Transforming Public Safety: The consent decree, agreed to by Baltimore City and the federal Department of Justice, came as a result of the federal investigation of the Baltimore Police Department, which found a pattern of behavior in violation of the Constitution and federal law. The consent decree commits BPD to put in place procedures to protect constitutional rights in police stops, advances principles to avoid unnecessary arrests, and overhauls how he BPD will investigate misconduct by police officers. JUFJ and our Campaign for Justice, Safety, and Jobs coalition parters worked on consent decree implementation.
Renters’ Rights: In 2016, JUFJ and partners advocated for two laws that DC Council passed to protect elderly and disabled renters and prevent catastrophic rent hikes. We are still working to fix rent control as part of the Reclaim Rent Control coalition.
Economic Justice: In 2016, JUFJ supported a property tax increase for school and safety net funding, partnered with Nonprofit Montgomery and PTAs. The County Council unanimously voted to increase the property tax rate by 8.9% with limitations on the burdens placed on low- or fixed-income homeowners.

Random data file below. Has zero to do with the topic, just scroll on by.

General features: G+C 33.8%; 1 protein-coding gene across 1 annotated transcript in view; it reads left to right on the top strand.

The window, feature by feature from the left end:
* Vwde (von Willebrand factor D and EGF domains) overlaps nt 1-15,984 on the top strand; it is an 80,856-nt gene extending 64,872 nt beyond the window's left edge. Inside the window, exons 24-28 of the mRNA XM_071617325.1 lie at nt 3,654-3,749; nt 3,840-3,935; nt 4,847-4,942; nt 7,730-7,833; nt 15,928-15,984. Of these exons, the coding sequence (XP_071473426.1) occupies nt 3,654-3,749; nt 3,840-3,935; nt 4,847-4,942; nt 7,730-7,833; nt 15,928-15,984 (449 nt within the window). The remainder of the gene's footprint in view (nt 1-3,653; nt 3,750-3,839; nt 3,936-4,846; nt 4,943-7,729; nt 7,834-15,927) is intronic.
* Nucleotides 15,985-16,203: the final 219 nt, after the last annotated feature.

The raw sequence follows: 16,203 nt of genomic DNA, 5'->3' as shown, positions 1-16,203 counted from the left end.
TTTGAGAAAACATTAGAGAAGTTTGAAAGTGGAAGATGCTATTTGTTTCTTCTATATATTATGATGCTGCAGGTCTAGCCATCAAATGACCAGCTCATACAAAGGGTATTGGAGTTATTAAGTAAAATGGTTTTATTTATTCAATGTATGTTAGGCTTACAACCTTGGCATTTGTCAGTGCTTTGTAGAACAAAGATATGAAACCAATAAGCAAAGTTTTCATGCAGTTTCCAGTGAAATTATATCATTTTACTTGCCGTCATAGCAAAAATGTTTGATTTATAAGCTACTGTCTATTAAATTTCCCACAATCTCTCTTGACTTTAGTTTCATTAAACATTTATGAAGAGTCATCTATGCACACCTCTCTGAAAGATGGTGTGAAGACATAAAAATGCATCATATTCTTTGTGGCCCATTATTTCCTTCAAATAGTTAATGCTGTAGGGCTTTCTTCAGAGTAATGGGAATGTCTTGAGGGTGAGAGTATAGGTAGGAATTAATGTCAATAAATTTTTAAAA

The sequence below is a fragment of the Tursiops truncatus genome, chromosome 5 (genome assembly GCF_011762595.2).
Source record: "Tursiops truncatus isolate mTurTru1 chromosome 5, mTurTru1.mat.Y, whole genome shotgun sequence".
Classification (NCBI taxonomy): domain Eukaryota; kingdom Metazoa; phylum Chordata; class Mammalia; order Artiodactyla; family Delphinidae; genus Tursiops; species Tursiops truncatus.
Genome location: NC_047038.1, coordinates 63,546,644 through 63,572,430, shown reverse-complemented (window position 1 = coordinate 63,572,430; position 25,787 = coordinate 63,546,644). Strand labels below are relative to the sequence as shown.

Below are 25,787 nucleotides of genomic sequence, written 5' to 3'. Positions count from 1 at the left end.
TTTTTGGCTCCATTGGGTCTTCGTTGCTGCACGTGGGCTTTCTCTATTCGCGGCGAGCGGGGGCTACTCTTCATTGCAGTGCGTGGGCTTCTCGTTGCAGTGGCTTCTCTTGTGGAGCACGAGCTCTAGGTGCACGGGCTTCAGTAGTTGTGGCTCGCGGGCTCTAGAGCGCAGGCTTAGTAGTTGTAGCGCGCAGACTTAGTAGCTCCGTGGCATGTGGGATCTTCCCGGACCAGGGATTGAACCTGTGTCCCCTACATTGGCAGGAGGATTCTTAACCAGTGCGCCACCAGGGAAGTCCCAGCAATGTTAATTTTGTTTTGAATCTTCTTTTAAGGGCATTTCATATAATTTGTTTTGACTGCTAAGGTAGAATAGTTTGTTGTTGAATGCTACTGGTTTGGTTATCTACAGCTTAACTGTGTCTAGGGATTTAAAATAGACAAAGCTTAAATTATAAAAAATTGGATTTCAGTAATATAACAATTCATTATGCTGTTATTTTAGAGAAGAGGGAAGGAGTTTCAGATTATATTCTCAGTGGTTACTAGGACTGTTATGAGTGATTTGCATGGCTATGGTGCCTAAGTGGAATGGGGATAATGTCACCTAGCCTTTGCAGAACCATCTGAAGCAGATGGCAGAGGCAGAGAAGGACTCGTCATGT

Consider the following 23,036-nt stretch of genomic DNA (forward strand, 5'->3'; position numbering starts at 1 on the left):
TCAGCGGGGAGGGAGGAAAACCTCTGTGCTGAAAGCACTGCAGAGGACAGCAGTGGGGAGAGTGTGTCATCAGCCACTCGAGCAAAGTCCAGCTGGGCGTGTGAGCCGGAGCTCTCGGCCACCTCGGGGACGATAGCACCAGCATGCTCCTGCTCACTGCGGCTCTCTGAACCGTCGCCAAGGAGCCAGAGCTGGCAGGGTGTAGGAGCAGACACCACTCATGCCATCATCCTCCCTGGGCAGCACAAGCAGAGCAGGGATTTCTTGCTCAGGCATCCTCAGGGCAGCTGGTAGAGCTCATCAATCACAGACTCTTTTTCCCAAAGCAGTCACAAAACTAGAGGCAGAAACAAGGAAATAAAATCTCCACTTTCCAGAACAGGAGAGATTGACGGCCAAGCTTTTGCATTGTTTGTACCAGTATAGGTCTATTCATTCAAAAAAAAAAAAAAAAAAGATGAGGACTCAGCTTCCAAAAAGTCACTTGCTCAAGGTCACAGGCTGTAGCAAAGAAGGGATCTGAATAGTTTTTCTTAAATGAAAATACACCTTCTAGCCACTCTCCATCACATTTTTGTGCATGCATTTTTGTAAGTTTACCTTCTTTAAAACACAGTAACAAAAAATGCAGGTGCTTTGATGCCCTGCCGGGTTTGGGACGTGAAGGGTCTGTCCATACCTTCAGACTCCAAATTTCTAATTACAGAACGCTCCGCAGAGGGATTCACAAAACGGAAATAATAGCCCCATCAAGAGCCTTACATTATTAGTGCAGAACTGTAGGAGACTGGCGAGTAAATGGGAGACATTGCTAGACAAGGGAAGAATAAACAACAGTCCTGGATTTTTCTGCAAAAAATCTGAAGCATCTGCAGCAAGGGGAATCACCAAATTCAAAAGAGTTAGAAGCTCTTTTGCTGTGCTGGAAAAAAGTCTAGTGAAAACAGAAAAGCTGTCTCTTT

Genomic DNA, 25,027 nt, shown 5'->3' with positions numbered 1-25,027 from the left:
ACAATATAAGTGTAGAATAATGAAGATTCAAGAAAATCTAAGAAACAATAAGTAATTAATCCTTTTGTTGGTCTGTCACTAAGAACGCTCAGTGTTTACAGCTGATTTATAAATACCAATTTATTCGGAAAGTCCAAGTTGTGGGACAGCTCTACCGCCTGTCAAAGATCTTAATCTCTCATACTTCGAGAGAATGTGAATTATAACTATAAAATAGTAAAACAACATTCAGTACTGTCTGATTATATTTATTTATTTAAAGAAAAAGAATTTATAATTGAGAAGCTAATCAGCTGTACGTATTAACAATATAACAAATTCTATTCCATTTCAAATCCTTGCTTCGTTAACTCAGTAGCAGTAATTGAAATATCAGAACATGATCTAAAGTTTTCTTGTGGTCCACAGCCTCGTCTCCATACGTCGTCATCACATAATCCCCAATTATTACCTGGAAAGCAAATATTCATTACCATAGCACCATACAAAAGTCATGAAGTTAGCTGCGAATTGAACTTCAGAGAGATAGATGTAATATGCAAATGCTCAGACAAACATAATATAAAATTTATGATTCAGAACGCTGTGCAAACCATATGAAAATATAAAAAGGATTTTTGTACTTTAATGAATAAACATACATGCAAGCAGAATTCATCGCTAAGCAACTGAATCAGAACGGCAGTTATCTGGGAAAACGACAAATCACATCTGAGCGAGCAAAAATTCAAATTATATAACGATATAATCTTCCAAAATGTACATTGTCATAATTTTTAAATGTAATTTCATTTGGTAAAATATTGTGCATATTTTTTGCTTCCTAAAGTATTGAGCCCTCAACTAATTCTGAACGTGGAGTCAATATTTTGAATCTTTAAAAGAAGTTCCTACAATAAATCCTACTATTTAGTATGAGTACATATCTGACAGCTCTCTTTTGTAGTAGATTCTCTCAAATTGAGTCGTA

Transforming Public Safety: In the 2016 General Assembly, we partnered with groups in fighting for key legislation to increase police accountability and transparency. We won several important measures, and will keep fighting at the local and state level to improve how law enforcement operates in our city.